A secret tightening up of visa criteria is under way and and Indian applicants are feeling targeted, according to an immigration advisers' group.
Based on official statistics from July to October this year, the annual increase in work visa refusals is 42 percent across all nationalities and 80 percent for Indian nationals.
But Immigration New Zealand (INZ), citing earlier full-year figures, disputes that and says there has been no change in the way it assesses visa applications.
Association of Migration and Investment policy director Richard Small said a sharp increase in rejections of certain work visas had also led to a large increase in appeals. Mr Small, a Wellington immigration lawyer, said some communities were sensing discrimination. "Official information requests have shown a dramatic increase in certain groups being refused visas." he said. "There's been a tightening in approach that has not been reflected in official instructions. "Indian requesters for visas who do not have current visas - they're being refused at record levels. For some groups of migrants it is a very desperate landscape."
In a statement, INZ area manager Marcelle Foley, said there had been no change to its assessments.
"Every application is robustly assessed against the relevant immigration instructions. "It is not correct to state that that there has been a sharp fall in the number of post-study work visas or in work visa approvals for Indian nationals. "The number of post-study work visa applications for Indian nationals has grown in each of the last three financial years as it has for all nationalities. The decline rate for last year was just over 5 percent - lower than the figure for 2012/13 and 2013/14."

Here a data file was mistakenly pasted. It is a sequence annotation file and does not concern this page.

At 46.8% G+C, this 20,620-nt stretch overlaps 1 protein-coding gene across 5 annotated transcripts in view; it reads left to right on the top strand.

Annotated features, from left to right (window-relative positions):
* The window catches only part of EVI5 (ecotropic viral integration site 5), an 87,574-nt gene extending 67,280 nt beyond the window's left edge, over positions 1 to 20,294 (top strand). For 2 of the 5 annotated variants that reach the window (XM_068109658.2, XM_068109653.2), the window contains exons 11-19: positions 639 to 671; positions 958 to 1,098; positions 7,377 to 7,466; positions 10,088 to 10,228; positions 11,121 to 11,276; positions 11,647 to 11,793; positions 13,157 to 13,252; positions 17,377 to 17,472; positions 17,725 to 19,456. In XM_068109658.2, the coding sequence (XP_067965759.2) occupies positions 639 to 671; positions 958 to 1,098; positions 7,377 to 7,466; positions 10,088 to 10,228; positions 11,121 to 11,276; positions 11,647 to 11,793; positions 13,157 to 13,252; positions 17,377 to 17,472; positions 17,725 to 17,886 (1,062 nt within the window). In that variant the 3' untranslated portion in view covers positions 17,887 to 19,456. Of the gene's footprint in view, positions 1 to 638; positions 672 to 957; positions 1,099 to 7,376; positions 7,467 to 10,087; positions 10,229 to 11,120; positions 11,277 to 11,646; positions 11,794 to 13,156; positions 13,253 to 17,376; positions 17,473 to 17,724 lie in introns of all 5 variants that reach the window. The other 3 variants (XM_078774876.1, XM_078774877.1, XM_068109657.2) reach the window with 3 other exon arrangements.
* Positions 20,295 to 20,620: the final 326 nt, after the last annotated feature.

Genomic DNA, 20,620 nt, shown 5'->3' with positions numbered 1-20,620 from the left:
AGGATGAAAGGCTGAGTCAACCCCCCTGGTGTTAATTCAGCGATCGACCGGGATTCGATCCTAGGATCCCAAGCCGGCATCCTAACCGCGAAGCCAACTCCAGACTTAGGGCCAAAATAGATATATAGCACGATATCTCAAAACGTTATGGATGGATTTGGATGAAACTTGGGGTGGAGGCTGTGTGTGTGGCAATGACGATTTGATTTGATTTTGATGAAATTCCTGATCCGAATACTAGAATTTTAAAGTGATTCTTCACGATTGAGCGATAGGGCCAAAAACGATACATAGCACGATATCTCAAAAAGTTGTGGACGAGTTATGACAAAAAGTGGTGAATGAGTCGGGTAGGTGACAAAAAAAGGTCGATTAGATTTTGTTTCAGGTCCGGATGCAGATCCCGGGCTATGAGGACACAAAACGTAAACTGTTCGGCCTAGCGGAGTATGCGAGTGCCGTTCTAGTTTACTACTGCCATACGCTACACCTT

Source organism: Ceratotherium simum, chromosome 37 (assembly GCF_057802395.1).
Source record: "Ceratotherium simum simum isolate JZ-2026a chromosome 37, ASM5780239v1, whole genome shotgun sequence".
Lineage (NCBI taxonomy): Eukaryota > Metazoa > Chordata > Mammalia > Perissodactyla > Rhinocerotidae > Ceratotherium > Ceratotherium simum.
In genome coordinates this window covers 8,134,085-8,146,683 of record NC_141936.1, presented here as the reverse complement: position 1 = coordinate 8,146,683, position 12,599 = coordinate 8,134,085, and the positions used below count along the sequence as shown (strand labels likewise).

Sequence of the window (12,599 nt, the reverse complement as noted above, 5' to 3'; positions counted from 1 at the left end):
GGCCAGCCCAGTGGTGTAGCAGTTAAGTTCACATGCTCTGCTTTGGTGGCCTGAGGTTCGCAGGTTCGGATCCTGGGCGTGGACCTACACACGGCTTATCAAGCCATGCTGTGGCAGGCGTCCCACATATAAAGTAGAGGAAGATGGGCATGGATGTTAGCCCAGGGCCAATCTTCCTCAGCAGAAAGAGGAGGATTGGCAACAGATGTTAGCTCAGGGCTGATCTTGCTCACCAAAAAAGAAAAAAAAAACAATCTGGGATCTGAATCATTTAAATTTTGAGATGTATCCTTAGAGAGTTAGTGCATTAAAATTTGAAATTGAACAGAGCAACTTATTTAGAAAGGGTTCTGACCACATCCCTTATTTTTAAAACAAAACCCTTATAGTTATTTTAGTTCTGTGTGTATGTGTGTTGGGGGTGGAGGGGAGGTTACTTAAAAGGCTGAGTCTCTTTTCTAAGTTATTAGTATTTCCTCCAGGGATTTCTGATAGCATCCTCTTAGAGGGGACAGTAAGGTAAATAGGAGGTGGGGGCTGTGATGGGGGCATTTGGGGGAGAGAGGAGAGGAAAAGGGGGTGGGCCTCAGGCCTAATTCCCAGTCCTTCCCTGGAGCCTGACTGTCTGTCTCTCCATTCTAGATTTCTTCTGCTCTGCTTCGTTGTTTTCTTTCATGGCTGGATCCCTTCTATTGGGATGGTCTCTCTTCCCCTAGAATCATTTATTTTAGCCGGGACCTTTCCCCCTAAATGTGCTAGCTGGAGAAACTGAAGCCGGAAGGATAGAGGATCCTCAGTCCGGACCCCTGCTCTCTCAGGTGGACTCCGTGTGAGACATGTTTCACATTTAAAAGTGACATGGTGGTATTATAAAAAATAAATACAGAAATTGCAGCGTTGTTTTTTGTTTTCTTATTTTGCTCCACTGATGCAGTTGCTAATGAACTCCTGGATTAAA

Ms Foley said there had been an increase in visa volumes in the past two years and a corresponding rise in section 61 requests - appeals for those who have been turned down for a visa. "Between 1 November 2015 and 31 October 2016 there were 649 section 61 requests from Indian nationals with 357 granted work visas. "Between 1 November 2016 and 31 October this year there were 1174 section 61 requests from Indian nationals with 324 granted work visas."
But Mr Small said there was a wide gap between what INZ was saying and what immigrants and their advisers were seeing. He described some of the methods used to cut down on unwanted applications as "under the table" such as unattainable timeframes for information requests, pedantic queries and changes to how INZ assesses sustainability of employment.
He said the number of rejections had increased, particularly in the lead-up to and after the election, and especially in graduate work visas.
The association drew up figures under the Official Information Act showing approvals under the section 61 appeals also fell during the last year. Figures show in the three months to September, 900 of the 3000 requests under section 61 were from Indian nationals.
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